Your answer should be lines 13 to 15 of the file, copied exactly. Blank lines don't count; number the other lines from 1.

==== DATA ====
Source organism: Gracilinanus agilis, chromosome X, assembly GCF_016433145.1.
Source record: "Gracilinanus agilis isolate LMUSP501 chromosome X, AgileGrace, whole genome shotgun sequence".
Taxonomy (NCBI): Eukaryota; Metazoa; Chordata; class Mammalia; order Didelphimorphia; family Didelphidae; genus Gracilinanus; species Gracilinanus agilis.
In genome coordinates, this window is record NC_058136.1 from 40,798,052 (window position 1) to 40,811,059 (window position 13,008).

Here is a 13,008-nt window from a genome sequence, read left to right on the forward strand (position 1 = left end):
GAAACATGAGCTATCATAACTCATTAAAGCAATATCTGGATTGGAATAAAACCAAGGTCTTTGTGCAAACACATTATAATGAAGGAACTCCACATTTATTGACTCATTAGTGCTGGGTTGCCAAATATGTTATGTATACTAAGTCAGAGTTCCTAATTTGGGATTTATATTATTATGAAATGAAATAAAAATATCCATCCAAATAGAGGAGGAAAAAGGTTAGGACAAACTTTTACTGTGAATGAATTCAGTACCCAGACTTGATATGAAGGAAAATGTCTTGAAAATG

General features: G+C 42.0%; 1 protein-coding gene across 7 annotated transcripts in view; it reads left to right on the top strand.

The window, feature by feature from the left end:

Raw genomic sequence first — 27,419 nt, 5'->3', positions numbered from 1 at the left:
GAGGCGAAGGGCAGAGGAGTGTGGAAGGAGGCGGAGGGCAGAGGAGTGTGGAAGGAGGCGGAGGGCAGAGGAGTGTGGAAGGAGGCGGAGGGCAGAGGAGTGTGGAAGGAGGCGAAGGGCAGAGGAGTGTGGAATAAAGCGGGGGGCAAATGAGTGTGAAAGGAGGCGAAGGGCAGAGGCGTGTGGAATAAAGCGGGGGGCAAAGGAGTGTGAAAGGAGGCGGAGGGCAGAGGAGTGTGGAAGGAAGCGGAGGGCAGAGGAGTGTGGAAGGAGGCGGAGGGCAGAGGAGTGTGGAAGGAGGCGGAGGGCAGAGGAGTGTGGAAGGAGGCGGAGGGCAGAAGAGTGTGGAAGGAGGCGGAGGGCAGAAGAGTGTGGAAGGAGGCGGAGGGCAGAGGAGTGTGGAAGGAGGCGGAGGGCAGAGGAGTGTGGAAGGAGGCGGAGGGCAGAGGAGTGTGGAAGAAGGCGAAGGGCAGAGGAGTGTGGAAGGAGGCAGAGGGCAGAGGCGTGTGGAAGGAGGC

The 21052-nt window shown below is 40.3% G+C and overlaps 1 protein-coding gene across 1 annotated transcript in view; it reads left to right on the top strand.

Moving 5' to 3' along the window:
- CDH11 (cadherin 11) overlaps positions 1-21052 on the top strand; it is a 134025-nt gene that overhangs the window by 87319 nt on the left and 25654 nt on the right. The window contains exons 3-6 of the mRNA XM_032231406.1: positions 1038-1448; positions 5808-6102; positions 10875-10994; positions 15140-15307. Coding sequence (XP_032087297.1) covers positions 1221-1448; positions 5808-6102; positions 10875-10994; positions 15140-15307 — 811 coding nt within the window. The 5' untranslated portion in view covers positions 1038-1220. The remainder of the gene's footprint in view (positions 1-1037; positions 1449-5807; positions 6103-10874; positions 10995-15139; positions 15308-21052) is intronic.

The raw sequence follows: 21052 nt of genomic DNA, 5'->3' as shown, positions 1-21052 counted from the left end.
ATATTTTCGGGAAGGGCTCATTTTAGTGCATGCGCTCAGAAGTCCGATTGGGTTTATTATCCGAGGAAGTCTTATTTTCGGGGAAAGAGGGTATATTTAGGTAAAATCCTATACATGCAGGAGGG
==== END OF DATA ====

- CDH11 (cadherin 11) overlaps positions 1-21052 on the top strand; it is a 134025-nt gene that overhangs the window by 87319 nt on the left and 25654 nt on the right. The window contains exons 3-6 of the mRNA XM_032231406.1: positions 1038-1448; positions 5808-6102; positions 10875-10994; positions 15140-15307. Coding sequence (XP_032087297.1) covers positions 1221-1448; positions 5808-6102; positions 10875-10994; positions 15140-15307 — 811 coding nt within the window. The 5' untranslated portion in view covers positions 1038-1220. The remainder of the gene's footprint in view (positions 1-1037; positions 1449-5807; positions 6103-10874; positions 10995-15139; positions 15308-21052) is intronic.

The raw sequence follows: 21052 nt of genomic DNA, 5'->3' as shown, positions 1-21052 counted from the left end.
ATATTTTCGGGAAGGGCTCATTTTAGTGCATGCGCTCAGAAGTCCGATTGGGTTTATTATCCGAGGAAGTCTTATTTTCGGGGAAAGAGGGTATATTTAGGTAAAATCCTATACATGCAGGAGGG